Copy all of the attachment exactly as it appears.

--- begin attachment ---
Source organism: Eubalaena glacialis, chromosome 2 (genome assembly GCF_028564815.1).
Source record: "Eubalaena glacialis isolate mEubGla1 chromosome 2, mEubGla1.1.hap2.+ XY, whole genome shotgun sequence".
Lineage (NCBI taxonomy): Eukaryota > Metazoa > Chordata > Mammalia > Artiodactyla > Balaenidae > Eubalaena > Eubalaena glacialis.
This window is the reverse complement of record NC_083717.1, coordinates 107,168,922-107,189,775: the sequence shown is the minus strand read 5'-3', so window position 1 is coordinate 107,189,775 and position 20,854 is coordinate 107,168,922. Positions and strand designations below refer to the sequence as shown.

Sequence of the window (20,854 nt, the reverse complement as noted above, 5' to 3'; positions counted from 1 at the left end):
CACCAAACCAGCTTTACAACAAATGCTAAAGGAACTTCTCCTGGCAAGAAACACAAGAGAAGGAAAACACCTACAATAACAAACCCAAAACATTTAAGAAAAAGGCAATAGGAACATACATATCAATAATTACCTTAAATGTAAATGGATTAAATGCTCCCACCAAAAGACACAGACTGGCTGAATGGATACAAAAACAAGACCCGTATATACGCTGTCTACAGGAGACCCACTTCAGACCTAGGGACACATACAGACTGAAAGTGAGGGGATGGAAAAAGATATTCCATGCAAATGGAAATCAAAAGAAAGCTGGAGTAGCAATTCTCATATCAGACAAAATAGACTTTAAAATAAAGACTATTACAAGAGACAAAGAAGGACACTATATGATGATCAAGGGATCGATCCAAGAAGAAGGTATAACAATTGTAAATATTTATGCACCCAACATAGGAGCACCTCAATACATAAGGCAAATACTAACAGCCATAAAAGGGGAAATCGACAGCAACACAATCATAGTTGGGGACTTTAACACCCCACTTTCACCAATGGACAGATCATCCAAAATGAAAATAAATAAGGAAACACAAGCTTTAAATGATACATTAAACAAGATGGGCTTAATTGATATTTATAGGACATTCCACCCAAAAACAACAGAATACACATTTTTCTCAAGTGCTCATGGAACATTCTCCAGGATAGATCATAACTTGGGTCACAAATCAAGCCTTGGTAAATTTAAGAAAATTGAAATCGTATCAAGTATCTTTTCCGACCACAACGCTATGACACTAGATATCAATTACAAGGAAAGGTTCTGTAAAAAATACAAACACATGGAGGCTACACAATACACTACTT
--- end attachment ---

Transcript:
Source organism: Eubalaena glacialis, chromosome 2 (genome assembly GCF_028564815.1).
Source record: "Eubalaena glacialis isolate mEubGla1 chromosome 2, mEubGla1.1.hap2.+ XY, whole genome shotgun sequence".
Lineage (NCBI taxonomy): Eukaryota > Metazoa > Chordata > Mammalia > Artiodactyla > Balaenidae > Eubalaena > Eubalaena glacialis.
This window is the reverse complement of record NC_083717.1, coordinates 107,168,922-107,189,775: the sequence shown is the minus strand read 5'-3', so window position 1 is coordinate 107,189,775 and position 20,854 is coordinate 107,168,922. Positions and strand designations below refer to the sequence as shown.

Sequence of the window (20,854 nt, the reverse complement as noted above, 5' to 3'; positions counted from 1 at the left end):
CACCAAACCAGCTTTACAACAAATGCTAAAGGAACTTCTCCTGGCAAGAAACACAAGAGAAGGAAAACACCTACAATAACAAACCCAAAACATTTAAGAAAAAGGCAATAGGAACATACATATCAATAATTACCTTAAATGTAAATGGATTAAATGCTCCCACCAAAAGACACAGACTGGCTGAATGGATACAAAAACAAGACCCGTATATACGCTGTCTACAGGAGACCCACTTCAGACCTAGGGACACATACAGACTGAAAGTGAGGGGATGGAAAAAGATATTCCATGCAAATGGAAATCAAAAGAAAGCTGGAGTAGCAATTCTCATATCAGACAAAATAGACTTTAAAATAAAGACTATTACAAGAGACAAAGAAGGACACTATATGATGATCAAGGGATCGATCCAAGAAGAAGGTATAACAATTGTAAATATTTATGCACCCAACATAGGAGCACCTCAATACATAAGGCAAATACTAACAGCCATAAAAGGGGAAATCGACAGCAACACAATCATAGTTGGGGACTTTAACACCCCACTTTCACCAATGGACAGATCATCCAAAATGAAAATAAATAAGGAAACACAAGCTTTAAATGATACATTAAACAAGATGGGCTTAATTGATATTTATAGGACATTCCACCCAAAAACAACAGAATACACATTTTTCTCAAGTGCTCATGGAACATTCTCCAGGATAGATCATAACTTGGGTCACAAATCAAGCCTTGGTAAATTTAAGAAAATTGAAATCGTATCAAGTATCTTTTCCGACCACAACGCTATGACACTAGATATCAATTACAAGGAAAGGTTCTGTAAAAAATACAAACACATGGAGGCTACACAATACACTACTT